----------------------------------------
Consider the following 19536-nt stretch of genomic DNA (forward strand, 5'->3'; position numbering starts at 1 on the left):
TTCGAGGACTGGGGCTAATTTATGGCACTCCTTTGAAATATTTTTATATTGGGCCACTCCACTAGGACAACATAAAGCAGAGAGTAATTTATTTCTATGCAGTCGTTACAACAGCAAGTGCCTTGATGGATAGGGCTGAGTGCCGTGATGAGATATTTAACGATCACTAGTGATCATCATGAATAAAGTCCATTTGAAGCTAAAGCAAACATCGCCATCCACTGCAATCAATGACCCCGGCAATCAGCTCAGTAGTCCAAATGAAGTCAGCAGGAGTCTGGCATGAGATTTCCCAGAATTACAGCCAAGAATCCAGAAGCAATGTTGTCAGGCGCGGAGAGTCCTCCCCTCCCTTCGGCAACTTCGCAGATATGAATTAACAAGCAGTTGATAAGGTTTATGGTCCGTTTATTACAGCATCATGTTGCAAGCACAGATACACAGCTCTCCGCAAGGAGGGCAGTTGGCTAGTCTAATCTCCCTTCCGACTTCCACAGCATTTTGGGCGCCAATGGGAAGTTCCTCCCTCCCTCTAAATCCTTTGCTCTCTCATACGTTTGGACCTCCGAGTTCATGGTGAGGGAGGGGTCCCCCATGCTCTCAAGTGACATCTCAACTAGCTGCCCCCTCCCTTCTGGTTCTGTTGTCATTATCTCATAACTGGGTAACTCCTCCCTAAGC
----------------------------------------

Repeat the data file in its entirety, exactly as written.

Consider the following 19536-nt stretch of genomic DNA (forward strand, 5'->3'; position numbering starts at 1 on the left):
TTCGAGGACTGGGGCTAATTTATGGCACTCCTTTGAAATATTTTTATATTGGGCCACTCCACTAGGACAACATAAAGCAGAGAGTAATTTATTTCTATGCAGTCGTTACAACAGCAAGTGCCTTGATGGATAGGGCTGAGTGCCGTGATGAGATATTTAACGATCACTAGTGATCATCATGAATAAAGTCCATTTGAAGCTAAAGCAAACATCGCCATCCACTGCAATCAATGACCCCGGCAATCAGCTCAGTAGTCCAAATGAAGTCAGCAGGAGTCTGGCATGAGATTTCCCAGAATTACAGCCAAGAATCCAGAAGCAATGTTGTCAGGCGCGGAGAGTCCTCCCCTCCCTTCGGCAACTTCGCAGATATGAATTAACAAGCAGTTGATAAGGTTTATGGTCCGTTTATTACAGCATCATGTTGCAAGCACAGATACACAGCTCTCCGCAAGGAGGGCAGTTGGCTAGTCTAATCTCCCTTCCGACTTCCACAGCATTTTGGGCGCCAATGGGAAGTTCCTCCCTCCCTCTAAATCCTTTGCTCTCTCATACGTTTGGACCTCCGAGTTCATGGTGAGGGAGGGGTCCCCCATGCTCTCAAGTGACATCTCAACTAGCTGCCCCCTCCCTTCTGGTTCTGTTGTCATTATCTCATAACTGGGTAACTCCTCCCTAAGC